Data collection

The baseline survey took place between 2006 and 2010 in 22 assessment centres. Self-administered touchscreen questionnaires collected information on sociodemographic and lifestyle factors (including diet, physical activity, smoking and alcohol drinking) and personal (supplemented by verbal interview) and family medical history. Physical measurements, including blood pressure, height, weight, waist circumference (WC) and hip circumference, were undertaken using calibrated instruments with standard protocols. A non-fasting venous blood sample was collected, with the time since the last food or drink recorded. After minimal processing at assessment centres, samples were shipped to a central facility for processing and long-term storage at − 80 °C. Biochemical biomarkers were measured on stored baseline samples at a central UK Biobank laboratory between 2014 and 2017 [19]. These included HDL cholesterol and triglycerides (AU5400; Beckman Coulter) and HbA1c (VARIANT II TURBO Hemoglobin Testing System; Bio-Rad). Repeat surveys collected the same information as at baseline in addition to certain enhancements; they comprised a resurvey of ~ 20,000 participants in 2012–2013 and an ongoing survey of ~ 100,000 participants which commenced in 2014 [20, 21].

All participants consented to be followed up through linkage to health-related records. These included prior and prospective data on dates and causes of hospital admissions (Hospital Episode Statistics in England, Patient Episode Database for Wales, and Scottish Morbidity Record) and primary care clinical events and prescribing (available for ~ 45% of participants), as well as date and cause of death obtained from national death registries.

Metabolic biomarker quantification

A high-throughput NMR metabolomics platform [22, 23] was used to undertake metabolomic profiling in baseline plasma samples from a randomly selected subset of ~ 120,000 UKB participants [24]. This simultaneously quantified 249 metabolic biomarkers (168 directly measured and 81 ratios of these), including lipids, fatty acids, amino acids, ketone bodies and other low-molecular-weight metabolic biomarkers (e.g. gluconeogenesis-related metabolites), as well as lipoprotein subclass distribution, particle size and composition. A subset of 143 (Additional file 1: Table S1) was selected for inclusion in the presented analyses, focussing on those which were directly measured and could not be inferred from other biomarkers.

Assessment of incident type 2 diabetes status

Incident T2D status was ascertained through (i) self-report of T2D diagnosis or glucose-lowering medication use at repeat surveys; (ii) coded T2D diagnoses recorded in primary care, hospital admission or death registry data; or (iii) glucose-lowering medication prescribing in primary care data (Additional file 1: Table S2). Only those participants without diagnostic codes for other specified diabetes types (type 1/malnutrition-related/other specified diabetes) were considered to have T2D.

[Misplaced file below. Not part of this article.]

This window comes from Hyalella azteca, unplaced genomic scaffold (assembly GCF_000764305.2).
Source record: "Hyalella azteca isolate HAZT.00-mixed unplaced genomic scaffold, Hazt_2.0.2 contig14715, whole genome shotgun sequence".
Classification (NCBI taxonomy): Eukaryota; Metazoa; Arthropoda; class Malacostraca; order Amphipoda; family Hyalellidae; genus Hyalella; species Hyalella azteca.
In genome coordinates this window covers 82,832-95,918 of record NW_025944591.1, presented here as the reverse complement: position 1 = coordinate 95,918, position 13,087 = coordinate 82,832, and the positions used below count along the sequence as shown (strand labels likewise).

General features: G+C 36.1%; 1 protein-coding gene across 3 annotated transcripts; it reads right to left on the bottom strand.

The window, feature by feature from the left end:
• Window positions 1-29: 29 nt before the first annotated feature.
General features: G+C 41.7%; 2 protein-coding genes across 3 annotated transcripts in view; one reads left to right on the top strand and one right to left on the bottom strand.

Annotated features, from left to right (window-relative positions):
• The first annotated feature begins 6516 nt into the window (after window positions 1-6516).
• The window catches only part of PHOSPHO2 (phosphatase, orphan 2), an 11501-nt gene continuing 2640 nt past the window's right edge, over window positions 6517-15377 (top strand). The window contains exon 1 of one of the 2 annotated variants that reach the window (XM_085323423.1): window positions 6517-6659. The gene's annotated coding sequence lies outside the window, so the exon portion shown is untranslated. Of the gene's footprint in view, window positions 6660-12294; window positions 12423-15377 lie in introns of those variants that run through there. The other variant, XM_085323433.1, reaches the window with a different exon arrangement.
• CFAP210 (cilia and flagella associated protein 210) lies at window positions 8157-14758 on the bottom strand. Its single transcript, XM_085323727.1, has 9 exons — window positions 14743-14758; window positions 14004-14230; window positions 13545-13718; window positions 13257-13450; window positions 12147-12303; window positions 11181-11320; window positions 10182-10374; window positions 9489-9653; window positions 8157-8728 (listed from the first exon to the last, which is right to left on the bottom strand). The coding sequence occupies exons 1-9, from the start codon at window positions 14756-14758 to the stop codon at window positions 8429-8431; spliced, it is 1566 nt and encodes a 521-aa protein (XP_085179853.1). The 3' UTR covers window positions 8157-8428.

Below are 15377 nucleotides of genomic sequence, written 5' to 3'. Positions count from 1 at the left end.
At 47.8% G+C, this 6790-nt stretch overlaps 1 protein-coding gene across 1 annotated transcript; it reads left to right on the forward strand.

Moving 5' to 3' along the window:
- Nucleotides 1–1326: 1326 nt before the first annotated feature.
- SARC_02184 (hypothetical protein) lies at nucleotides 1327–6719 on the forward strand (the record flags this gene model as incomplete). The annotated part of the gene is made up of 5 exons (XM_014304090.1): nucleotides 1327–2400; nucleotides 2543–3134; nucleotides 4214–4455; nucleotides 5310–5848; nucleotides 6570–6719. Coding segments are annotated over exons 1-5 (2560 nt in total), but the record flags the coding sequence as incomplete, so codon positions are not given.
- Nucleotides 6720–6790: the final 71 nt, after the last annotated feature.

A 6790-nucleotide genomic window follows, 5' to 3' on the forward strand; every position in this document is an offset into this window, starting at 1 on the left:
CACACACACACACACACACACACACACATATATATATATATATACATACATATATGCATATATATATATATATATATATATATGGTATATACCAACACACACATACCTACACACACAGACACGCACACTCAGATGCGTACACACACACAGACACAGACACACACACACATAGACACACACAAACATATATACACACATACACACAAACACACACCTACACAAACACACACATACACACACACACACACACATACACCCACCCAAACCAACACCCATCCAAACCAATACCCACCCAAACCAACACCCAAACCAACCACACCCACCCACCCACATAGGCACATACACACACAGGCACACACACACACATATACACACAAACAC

Statistical analysis

The analyses excluded those with previously diagnosed diabetes of any type (based on self-report, primary care or inpatient hospital data), taking regular glucose-lowering medication (based on self-report or primary care data) or with HbA1c ≥ 6.5% (corresponding to 48 mmol/mol and consistent with undiagnosed diabetes) at the baseline survey. Those with missing or extreme NMR biomarker or covariate data (see below), or who were taking lipid-lowering medications at recruitment, were also excluded from the main analyses. This generated a ‘risk prediction population’ comprising 65,684 participants and, following the exclusion of a further 15,165 participants with missing data for additional covariates included only in association analyses, an ‘association analyses population’ of 50,519 participants (Additional file 1: Fig. S1).

All NMR biomarkers were log-transformed and standardised. Principal component analysis was then employed to reduce a large number of correlated NMR biomarkers (Additional file 1: Fig. S2) to a much smaller number of uncorrelated principal components (PCs) which retained most (> 90%) of the variance in the individual biomarkers. Cox regression among 50,519 participants in the association analyses population was used to assess the individual relevance of each NMR biomarker (and each PC) to the risk of incident T2D. First, to examine the shape of the associations, participants were grouped into baseline categories defined by quartiles of their distributions and a test of trend performed across quartiles. Subsequently, continuous analyses of each NMR biomarker (and each PC) were done to estimate the HR per 1−SD higher baseline level. Cox models were stratified by age-at-risk (5-year age groups) and sex and adjusted for assessment centre (22 centres), Townsend Deprivation Index (numeric), ethnicity (6 categories), parental history of diabetes (2 categories), smoking (4 categories), alcohol drinking (4 categories), physical activity (numeric), dietary factors (whole and refined grains, fruit, vegetables, cheese, unprocessed red meat, processed meat, non-oily and oily fish, type of spread, tea [all 4 categories], coffee [caffeinated 4 categories; decaffeinated 3 categories], dietary supplements [4 categories]), body mass index (BMI) (numeric), waist-to-hip ratio (WHR) (numeric), fasting time (numeric) and spectrometer (6 spectrometers). Participants who did not develop incident T2D were censored at the earliest of death, loss to follow-up or 31 December 2020. For significance testing, the Benjamini-Hochberg method was used to control the false discovery rate (FDR) [25]. Statistical significance was defined as FDR controlled p < 0.01. Sensitivity analyses examined the associations separately by age (< 55 vs ≥ 55 years) and sex and after additional adjustment for HbA1c. In addition, the impact of excluding the first 3 years of follow-up was assessed and, for the analysis of each PC, mutual adjustment for all preceding PCs.